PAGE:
Clyde & Co Successfully Defends Mesothelioma Lawsuit : Clyde & Co

Clyde & Co was awarded a positive High Court judgment in a case involving a claim for damages for death from mesothelioma at the end of November.


Clyde & Co successfully defends mesothelioma lawsuit

The death of the deceased from mesothelioma was not disputed and the key question was whether there was a breach of duty by the defendants, which was answered by referring to the then-current view of the danger of exposure to asbestos.

In White v Secretary of State for Health and Welfare [2022] All ER (D) 13 (December) plaintiffs alleged that the deceased was exposed to asbestos while he was worked at Sefton General Hospital, Liverpool, for two separate periods: between 1949 and 1960 as a junior laboratory technician; and between 1973/1974 and 1991/1992 as senior biochemist. In relation to the second period, the deceased’s alleged exposure to asbestos occurred only during the ‘early years’ of that employment.

The central questions of the statement of fact revolved around the amount of asbestos dust to which the deceased was likely to have been exposed in each period of employment and whether that level of exposure was sufficient to trigger a duty to take precautionary measures to reduce, recognize or avoid altogether the risk of exposure advice on the precautionary measures to be taken.

There was no dispute between the parties’ medical experts, who agreed that there was likely a medically significant increase in mesothelioma risk resulting from the deceased’s cooperation with the defendant.

The parties were permitted to seek and rely on their own expert industrial hygienist evidence. The complainant identified an experienced industrial hygienist who prepared a draft report and had a meeting with legal counsel but chose not to serve the report. The only occupational hygiene expert opinion before the court was a written report by the defendant’s expert, Dr. Graeme Hughson.

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Plaintiff did not raise any Part 35 questions regarding Dr. Hughson and did not seek an order that Dr. Hughson to be heard in court. Considering Plaintiff’s submissions that the court was under no obligation to consider Dr. Hughson, the judge concluded that while he was under no obligation to reach conclusions consistent with the views of an unconverted expert witness, in this case Dr. Hughson, any departure from a properly reasoned expert opinion would require compelling justification.

The deceased’s lifetime testimony, a photograph of the deceased and his benefit claim forms have been carefully reviewed. The judge concluded that the heat-resistant mats used by the deceased during the early period of his employment (1949 to 1960) were probably made of asbestos cardboard or asbestos insulating board (AIB) rather than asbestos cement. The judge accepted that the deceased would have been exposed to low and intermittent concentrations of asbestos dust during his initial period of employment as small amounts of dust were released by abrasion of the mats; 1 to 2 fibres/ml for a short time, a total concentration of 0.2 to 0.4 fibres/ml for years.

Considering guidelines issued by the Department of Education in 1967 and in the absence of satisfactory evidence from the deceased, the judge concluded that it was unlikely that the hospital had used soft asbestos mats during the second period of employment. The alternative was hard asbestos mats, which were unlikely to emit any significant dust. The judge therefore found no relevant exposure to asbestos during the testator’s second period of employment.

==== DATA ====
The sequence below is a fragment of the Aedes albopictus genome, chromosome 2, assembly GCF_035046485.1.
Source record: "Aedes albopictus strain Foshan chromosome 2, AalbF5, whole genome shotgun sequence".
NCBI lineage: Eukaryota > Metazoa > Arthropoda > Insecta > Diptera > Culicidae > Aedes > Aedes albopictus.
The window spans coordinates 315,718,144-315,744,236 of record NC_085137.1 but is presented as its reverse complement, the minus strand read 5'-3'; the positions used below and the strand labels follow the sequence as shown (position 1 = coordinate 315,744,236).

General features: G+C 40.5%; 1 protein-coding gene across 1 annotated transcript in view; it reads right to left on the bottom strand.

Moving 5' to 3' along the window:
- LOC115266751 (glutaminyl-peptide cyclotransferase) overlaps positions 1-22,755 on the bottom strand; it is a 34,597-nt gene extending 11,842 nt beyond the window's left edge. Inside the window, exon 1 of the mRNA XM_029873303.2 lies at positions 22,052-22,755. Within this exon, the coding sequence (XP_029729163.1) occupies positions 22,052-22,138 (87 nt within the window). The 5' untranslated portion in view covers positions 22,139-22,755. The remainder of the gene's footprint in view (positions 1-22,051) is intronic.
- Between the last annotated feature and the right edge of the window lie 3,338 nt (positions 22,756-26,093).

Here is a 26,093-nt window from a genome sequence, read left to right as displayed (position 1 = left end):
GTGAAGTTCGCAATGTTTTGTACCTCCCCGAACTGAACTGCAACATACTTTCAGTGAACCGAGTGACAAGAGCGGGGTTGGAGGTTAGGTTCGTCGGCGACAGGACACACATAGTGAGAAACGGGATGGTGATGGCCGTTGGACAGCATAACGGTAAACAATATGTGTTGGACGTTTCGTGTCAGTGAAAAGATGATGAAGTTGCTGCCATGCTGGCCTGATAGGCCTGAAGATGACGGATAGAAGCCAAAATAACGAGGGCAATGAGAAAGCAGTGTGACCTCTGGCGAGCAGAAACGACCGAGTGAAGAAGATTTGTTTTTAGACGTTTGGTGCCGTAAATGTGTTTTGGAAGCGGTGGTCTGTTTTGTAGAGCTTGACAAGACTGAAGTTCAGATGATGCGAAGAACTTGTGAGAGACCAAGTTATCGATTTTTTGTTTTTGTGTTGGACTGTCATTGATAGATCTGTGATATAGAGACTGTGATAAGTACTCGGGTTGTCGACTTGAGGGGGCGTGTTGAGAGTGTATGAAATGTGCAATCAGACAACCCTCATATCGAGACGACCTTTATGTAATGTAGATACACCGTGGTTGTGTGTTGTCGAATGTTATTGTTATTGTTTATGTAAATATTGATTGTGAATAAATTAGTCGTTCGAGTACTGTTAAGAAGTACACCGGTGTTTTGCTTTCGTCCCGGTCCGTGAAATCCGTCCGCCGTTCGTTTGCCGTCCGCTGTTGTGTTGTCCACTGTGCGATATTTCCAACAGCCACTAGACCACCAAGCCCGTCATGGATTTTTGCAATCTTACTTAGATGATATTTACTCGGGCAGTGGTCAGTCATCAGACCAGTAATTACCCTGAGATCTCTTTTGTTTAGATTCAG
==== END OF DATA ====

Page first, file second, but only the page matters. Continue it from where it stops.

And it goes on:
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In considering whether there was a breach of duty, Mr. Hyam KC considered Jeromson v Shell Tankers (UK) Ltd [2001] EWCA Civ 101.

The first question was whether the risk of personal injury resulting from the deceased’s exposure to asbestos should have been reasonably foreseen by a diligent employer to the extent that the employer should take precautions or at least seek advice on what, if any, the case was , precautions they could take.

The judge approached this question by introducing the two-step test in Bussey v 00654701 Ltd (formerly Anglia Heating Ltd) [2018] ICR 1242: He asked whether the hospital’s employer should have known during either the deceased’s first or second term of employment that the deceased’s exposure to asbestos resulted in a risk of asbestos-related injuries. If so, has Sefton Hospital taken reasonable precautions to reduce/eliminate the risk, or at least sought advice? The defendant’s occupational hygienist provided evidence that the judge found helpful. In the 1950s and early 1960s, the prevailing view was that occasional and relatively minor exposure was not considered hazardous and would not have warranted precautionary measures such as work site segregation or the use of respiratory protection. Case law and contemporary literature/advice supported this view.

The judge concluded that at no time of the deceased’s employment did the defendant know, and reasonably should not have known, that asbestos dust posed a risk in the minimal amounts to which the deceased was likely to have been exposed at the relevant times before which they were exposed should have protected by taking reasonable steps or advice.

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